The new model focuses on how the patient’s hearing impairment affects specific activities (eg, communicating in a noisy environment), and how activity limitations in turn affect the individual’s participation in society (eg, restricted social activities). Simply put, we need to consider hearing loss from the patient’s perspective. How does a hearing loss affect the individual’s day-to-day functioning, and how does it affect his or her lifestyle? As hearing care professionals, we are constantly trying to assess the needs and interpret the goals of our patients in order to provide appropriate amplification technology and counseling.
Guidelines for the management of hearing loss in adults have recommended that the selection and provision of hearing aids should involve an assessment of the effects of the hearing loss on the patient’s lifestyle.6,7 There are numerous tools that can be utilized to achieve this. One well-researched and widely accepted tool is the Client Oriented Scale of Improvement (COSI™),8,9 developed by Harvey Dillon and his colleagues at the National Acoustic Laboratories in Australia. A major function of this tool is to record five realistic communication goals as specifically as possible. For example, to state “I want to hear my wife better at the noisy local seafood restaurant,” is better than “I want to hear well in noise.”9 The COSI can also reveal any unrealistic goals, and the hearing care professional can counsel and explain why these goals may either be out of the question or not reachable with the degree of success the patient expects.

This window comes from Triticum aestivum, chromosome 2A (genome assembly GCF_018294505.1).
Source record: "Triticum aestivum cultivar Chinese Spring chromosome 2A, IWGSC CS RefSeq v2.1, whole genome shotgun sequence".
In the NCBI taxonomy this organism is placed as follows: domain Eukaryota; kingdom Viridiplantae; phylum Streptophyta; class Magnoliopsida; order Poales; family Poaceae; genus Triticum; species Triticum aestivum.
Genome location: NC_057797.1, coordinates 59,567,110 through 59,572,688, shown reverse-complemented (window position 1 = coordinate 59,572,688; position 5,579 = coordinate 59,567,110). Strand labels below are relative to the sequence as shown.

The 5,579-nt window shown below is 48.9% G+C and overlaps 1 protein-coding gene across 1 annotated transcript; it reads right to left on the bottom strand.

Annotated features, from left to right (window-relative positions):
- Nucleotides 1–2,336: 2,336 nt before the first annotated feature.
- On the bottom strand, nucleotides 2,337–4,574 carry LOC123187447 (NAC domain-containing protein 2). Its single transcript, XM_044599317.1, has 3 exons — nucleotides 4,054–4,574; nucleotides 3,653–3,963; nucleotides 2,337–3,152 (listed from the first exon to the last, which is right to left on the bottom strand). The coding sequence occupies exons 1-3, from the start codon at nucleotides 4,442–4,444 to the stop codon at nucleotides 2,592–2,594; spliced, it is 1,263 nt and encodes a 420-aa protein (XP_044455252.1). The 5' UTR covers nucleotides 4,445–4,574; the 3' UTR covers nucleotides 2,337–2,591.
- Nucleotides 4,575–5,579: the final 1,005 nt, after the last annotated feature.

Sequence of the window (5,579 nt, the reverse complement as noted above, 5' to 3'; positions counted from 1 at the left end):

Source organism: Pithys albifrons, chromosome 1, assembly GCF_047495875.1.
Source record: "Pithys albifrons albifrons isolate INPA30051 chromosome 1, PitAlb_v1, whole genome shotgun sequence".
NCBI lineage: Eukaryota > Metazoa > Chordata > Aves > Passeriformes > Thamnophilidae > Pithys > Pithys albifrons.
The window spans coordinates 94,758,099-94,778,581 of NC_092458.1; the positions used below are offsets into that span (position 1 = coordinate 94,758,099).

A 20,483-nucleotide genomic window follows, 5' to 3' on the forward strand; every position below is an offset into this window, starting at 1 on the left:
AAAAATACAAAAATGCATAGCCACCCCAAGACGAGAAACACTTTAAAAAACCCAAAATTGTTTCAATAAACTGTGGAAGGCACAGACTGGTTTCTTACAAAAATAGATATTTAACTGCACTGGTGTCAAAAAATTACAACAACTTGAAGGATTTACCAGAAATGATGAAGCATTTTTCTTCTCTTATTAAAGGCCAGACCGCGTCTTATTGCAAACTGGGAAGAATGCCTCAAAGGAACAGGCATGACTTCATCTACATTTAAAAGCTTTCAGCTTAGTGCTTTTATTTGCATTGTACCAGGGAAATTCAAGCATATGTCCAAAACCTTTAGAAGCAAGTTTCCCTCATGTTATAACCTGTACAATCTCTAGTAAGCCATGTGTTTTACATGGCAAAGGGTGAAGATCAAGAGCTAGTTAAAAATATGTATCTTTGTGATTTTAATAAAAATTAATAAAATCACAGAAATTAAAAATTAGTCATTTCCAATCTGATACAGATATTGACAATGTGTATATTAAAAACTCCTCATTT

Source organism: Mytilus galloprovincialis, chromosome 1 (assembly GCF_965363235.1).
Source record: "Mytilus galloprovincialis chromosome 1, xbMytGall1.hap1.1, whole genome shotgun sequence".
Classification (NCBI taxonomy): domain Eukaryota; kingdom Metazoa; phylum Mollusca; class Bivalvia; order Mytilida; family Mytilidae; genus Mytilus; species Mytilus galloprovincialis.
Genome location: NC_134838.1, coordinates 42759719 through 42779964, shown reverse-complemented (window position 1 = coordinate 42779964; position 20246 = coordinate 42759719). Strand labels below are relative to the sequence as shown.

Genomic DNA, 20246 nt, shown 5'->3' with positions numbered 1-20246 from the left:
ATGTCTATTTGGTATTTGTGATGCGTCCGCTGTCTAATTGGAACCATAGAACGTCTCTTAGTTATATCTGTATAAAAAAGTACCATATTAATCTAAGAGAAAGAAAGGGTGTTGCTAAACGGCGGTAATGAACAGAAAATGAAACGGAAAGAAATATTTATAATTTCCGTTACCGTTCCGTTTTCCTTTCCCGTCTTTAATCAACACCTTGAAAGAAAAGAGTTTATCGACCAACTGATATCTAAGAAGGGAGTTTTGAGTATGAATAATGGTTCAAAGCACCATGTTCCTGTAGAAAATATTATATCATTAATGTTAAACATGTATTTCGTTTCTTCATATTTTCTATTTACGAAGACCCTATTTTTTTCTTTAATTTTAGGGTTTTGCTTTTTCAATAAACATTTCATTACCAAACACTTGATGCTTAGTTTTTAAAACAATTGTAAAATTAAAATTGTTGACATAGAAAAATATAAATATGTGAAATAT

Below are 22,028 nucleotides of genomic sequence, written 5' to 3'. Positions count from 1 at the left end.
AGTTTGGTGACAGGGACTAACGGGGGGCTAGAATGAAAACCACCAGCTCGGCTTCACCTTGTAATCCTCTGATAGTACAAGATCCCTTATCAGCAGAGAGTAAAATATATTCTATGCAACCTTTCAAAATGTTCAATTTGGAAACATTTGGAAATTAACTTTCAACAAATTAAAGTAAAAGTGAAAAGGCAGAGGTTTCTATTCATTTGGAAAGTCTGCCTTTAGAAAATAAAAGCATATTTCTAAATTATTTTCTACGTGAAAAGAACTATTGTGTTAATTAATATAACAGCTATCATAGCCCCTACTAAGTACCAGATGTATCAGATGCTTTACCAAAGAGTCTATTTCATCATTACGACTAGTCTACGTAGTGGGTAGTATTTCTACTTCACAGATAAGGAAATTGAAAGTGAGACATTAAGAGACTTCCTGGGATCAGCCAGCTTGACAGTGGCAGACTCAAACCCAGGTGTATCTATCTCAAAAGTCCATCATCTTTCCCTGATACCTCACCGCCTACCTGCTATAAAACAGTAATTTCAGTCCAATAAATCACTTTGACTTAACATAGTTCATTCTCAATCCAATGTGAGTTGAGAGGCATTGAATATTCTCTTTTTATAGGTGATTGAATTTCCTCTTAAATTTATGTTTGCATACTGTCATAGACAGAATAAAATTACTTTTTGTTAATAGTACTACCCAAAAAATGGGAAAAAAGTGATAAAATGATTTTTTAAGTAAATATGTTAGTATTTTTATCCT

Therefore, the hearing care professional needs to invest the time and have the skill to discover the areas most important to the patient, where the hearing instrument must perform optimally. For many hearing care professionals, this process of discovering patient needs may be second nature. For others, it may be difficult if no context is provided. By having realistic goals, it is easier for both the hearing care professional and the patient to be partners in the rehabilitation process and evaluate how successful the process has been. The hearing care professional is able to develop a closer professional relationship with the patient, which should be beneficial to both parties.
The Lifestyle Profile (Figure 1) is a software tool developed by Bernafon. It builds on the research and work conducted on the COSI and provides a structured framework for the quick identification and prioritization of a patient’s important communication goals. The Lifestyle Profile should be used at the initial appointment just like a case history that health care professionals do every day. It is divided into four main categories—home, leisure, work, and travel—reflecting the various dimensions of a person’s lifestyle.
|FIGURE 1. The structured framework of the Lifestyle Profile, offering possible options to build and then prioritize the communication needs of the client.
This format assists the hearing care professional in choosing the appropriate questions to ask to discern a patient’s particular priorities in a systematic and efficient manner. The Lifestyle Profile is very comprehensive, with more than 200 billion possible combinations. It is, however, designed for easy use. Just choose the situation and goals under each category, then select what is most applicable to the patient. It is also possible to enter manually a “write-in” goal not seen in the software and rank it in importance among all the patient’s other communication goals.
Benefits of Identifying Needs